In response to the White House’s fabrication initiative, called the National Week of Making, Autodesk, Inc. is announcing Autodesk Project Ignite According to the company Project Ignite is “a free and open learning platform that builds the skill and confidence of young learners through creative, hands-on design experiences focused on the latest technology trends like 3D printing and electronics.”
Autodesk has long played a role in education for all ages, including the recently added Reality Computing course at Carnegie Mellon University. Besides Autodesk’s already comprehensive and free educational offerings, Project Ignite is intended to be a comprehensive package of technology, content and services to whisk the Maker Movement right into classrooms and the hands of educators. Meant for primary and secondary schools, Project Ignite covers the whole design process, from digital 3D modeling to physical fabrication. Similar to the Tinkercad and 123D Circuits web sites, Autodesk’s Project ignite is COPPA safe-harbor certified by CARU Kid’s Privacy Safe Harbor Program.
“The ability to take risks, learn from failure and solve problems is critical to prepare students for the challenges ahead,” stated Samir Hanna, vice president and general manager, Autodesk Consumer and 3D Printing. “When learning includes making, designing and creativity, students have the freedom to explore different ways of engaging with content and each other. Project Ignite provides the collaborative and hands-on environment needed to energize educators, increase student engagement and inspire design thinking in a simple and fun way.”
And Project Ignite has support, namely from Microsoft, MakerBot, and Electroninks Writeables. 3D printers and electronics kits are available with development and training services intended to reduce common obstacles that prevent educators from adopting and feeling confident teaching new programs that may be outside of their typical comfort zones.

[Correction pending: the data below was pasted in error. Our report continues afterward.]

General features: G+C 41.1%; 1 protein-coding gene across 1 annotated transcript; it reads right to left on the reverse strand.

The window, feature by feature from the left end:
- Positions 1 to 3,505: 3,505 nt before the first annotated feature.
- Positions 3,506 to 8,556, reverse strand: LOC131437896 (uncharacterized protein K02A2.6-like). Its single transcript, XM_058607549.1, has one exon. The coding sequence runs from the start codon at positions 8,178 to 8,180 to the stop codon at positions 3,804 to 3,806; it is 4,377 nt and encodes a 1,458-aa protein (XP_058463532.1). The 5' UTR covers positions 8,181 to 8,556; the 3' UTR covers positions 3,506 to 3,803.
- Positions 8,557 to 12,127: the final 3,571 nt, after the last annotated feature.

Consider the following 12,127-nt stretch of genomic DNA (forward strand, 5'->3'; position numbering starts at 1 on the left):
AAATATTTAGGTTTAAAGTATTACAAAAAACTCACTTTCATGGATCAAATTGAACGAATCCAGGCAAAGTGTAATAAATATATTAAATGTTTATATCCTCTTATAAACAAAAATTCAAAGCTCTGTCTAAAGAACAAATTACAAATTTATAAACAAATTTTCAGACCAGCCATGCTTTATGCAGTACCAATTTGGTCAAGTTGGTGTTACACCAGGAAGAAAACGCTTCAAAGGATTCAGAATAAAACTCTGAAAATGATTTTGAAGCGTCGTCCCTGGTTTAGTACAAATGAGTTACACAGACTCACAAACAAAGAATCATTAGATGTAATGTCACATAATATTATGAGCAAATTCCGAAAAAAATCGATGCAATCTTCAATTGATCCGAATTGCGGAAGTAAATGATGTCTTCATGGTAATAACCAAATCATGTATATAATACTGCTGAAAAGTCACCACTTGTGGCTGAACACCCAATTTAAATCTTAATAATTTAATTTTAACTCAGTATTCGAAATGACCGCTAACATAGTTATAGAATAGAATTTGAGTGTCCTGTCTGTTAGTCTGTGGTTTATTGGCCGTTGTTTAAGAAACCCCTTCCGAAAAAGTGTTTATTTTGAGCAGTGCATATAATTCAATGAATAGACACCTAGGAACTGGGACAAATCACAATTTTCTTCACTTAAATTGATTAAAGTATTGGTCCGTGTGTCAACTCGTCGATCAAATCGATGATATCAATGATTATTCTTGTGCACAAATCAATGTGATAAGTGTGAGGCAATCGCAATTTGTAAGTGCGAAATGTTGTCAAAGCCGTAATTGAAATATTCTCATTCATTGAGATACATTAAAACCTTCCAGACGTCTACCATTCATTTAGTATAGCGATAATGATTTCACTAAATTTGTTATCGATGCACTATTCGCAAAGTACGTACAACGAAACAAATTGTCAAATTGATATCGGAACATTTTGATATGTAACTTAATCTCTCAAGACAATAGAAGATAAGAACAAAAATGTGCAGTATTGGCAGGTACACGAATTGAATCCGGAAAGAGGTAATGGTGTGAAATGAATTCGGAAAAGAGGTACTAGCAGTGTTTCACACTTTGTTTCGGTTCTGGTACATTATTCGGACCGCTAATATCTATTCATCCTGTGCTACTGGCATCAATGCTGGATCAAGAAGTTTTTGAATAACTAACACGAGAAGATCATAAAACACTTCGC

“Project Ignite has been a wonderful addition to the classroom and I love what it does for my students’ excitement, engagement and overall interest with design and 3D printing technology,” according to Kim Coyle, educator, Middle School of Plainville in Plainville, CT. “Our goal is to inspire and prepare the students to be the next generation of innovators, so we’re expanding Project Ignite into other grade levels and looking into creating a makerspace next year to provide an environment that nurtures the students’ curiosity and creativity.”
Project Ignite in as nutshell:
- For educators: Access to free Autodesk design software such as Tinkercad and 123D Circuits. Access to step-by-step lessons to encourage creative thinking about the design process from idea to reality. Purchasable hardware options like MakerBot 3D Printers and Circuit Scribe pens and modules from Electroninks Writeables. For free access to Project Ignite content, educators just need to log on, even if they have no interest in purchasing hardware.
- For schools: Administrators can pick bundled options that include free software and purchasable hardware options, as well as training and support.
- For educational partners: Project Ignite is not just open to educators, but also to publishers, education tech and hardware providers who are interested in driving the Maker Movement from the front seat of the STEAM (Science, Technology, Engineering, Art and Math) train. Woot!
- For families or parents – Project Ignite could turn out to be a fun weekend project for families who love learning and want to know more about the rising Maker Movement.
This all stems from a December 2014 Autodesk announcement which outlined a multi-million dollar commitment to offer free access to its 3D software to schools around the world. Learn more about the Project Ignite learning platform here or request free access to Autodesk software for schools here.